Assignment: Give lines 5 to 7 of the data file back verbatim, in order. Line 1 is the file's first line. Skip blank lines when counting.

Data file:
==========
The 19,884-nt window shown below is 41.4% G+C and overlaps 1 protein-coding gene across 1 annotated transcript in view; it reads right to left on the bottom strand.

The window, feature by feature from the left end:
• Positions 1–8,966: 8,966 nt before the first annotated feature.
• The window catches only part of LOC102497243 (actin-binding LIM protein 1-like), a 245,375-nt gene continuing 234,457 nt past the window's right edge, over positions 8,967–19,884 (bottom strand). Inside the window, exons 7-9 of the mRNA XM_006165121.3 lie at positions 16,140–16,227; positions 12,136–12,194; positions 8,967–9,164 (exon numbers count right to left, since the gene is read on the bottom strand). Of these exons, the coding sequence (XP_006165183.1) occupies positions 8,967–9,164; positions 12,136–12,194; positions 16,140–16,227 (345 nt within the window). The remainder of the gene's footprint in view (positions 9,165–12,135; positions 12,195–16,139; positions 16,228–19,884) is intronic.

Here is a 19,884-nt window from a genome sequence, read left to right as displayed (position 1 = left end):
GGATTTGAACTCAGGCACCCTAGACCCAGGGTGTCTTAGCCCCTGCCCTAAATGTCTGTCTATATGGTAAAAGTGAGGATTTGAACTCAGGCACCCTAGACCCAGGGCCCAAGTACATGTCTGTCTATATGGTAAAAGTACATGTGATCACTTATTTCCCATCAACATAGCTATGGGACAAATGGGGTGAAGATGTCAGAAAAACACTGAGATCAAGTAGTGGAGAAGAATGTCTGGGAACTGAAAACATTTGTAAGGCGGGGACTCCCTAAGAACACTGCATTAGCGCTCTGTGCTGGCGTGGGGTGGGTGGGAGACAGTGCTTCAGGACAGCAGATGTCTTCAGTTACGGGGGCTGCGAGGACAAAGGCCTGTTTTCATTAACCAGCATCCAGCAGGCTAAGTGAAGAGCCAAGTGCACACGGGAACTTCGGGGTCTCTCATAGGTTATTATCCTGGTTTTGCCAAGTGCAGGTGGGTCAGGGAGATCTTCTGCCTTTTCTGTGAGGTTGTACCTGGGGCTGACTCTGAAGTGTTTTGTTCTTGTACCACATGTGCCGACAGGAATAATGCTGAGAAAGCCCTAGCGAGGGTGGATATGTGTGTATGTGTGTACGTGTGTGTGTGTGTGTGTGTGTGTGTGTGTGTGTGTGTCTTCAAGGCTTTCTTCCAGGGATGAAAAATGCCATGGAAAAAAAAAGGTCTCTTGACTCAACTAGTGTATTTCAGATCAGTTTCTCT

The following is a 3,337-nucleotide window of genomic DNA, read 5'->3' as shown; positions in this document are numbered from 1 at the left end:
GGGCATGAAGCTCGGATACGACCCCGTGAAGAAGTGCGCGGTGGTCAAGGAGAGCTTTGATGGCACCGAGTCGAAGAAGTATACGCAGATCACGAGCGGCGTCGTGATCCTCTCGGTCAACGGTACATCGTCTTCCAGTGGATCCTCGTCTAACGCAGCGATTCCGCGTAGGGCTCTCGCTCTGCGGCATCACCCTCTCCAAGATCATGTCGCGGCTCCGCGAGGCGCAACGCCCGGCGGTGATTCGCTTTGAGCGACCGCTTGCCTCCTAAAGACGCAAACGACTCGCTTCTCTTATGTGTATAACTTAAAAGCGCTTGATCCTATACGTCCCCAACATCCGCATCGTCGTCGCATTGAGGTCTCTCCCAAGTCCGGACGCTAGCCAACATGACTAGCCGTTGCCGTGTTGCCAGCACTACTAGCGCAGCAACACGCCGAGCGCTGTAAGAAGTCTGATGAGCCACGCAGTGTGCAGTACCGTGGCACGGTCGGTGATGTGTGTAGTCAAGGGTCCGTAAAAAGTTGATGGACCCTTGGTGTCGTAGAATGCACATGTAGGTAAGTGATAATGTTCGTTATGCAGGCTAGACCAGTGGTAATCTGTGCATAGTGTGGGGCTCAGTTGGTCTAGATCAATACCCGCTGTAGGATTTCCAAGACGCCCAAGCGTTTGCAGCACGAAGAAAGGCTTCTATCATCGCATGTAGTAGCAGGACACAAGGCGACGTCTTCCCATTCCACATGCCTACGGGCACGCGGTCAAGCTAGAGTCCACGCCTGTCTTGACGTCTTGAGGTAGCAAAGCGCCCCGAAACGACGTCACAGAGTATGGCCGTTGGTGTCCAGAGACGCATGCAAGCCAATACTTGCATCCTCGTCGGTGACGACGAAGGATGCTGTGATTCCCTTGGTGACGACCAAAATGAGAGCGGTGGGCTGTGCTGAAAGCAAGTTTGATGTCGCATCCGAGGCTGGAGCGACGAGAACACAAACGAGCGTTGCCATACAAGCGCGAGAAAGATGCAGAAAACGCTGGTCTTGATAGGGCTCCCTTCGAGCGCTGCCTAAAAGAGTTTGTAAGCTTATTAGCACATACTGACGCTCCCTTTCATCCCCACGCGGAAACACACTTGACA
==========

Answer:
Here is a 19,884-nt window from a genome sequence, read left to right as displayed (position 1 = left end):
GGATTTGAACTCAGGCACCCTAGACCCAGGGTGTCTTAGCCCCTGCCCTAAATGTCTGTCTATATGGTAAAAGTGAGGATTTGAACTCAGGCACCCTAGACCCAGGGCCCAAGTACATGTCTGTCTATATGGTAAAAGTACATGTGATCACTTATTTCCCATCAACATAGCTATGGGACAAATGGGGTGAAGATGTCAGAAAAACACTGAGATCAAGTAGTGGAGAAGAATGTCTGGGAACTGAAAACATTTGTAAGGCGGGGACTCCCTAAGAACACTGCATTAGCGCTCTGTGCTGGCGTGGGGTGGGTGGGAGACAGTGCTTCAGGACAGCAGATGTCTTCAGTTACGGGGGCTGCGAGGACAAAGGCCTGTTTTCATTAACCAGCATCCAGCAGGCTAAGTGAAGAGCCAAGTGCACACGGGAACTTCGGGGTCTCTCATAGGTTATTATCCTGGTTTTGCCAAGTGCAGGTGGGTCAGGGAGATCTTCTGCCTTTTCTGTGAGGTTGTACCTGGGGCTGACTCTGAAGTGTTTTGTTCTTGTACCACATGTGCCGACAGGAATAATGCTGAGAAAGCCCTAGCGAGGGTGGATATGTGTGTATGTGTGTACGTGTGTGTGTGTGTGTGTGTGTGTGTGTGTGTGTGTGTCTTCAAGGCTTTCTTCCAGGGATGAAAAATGCCATGGAAAAAAAAAGGTCTCTTGACTCAACTAGTGTATTTCAGATCAGTTTCTCT

The following is a 3,337-nucleotide window of genomic DNA, read 5'->3' as shown; positions in this document are numbered from 1 at the left end: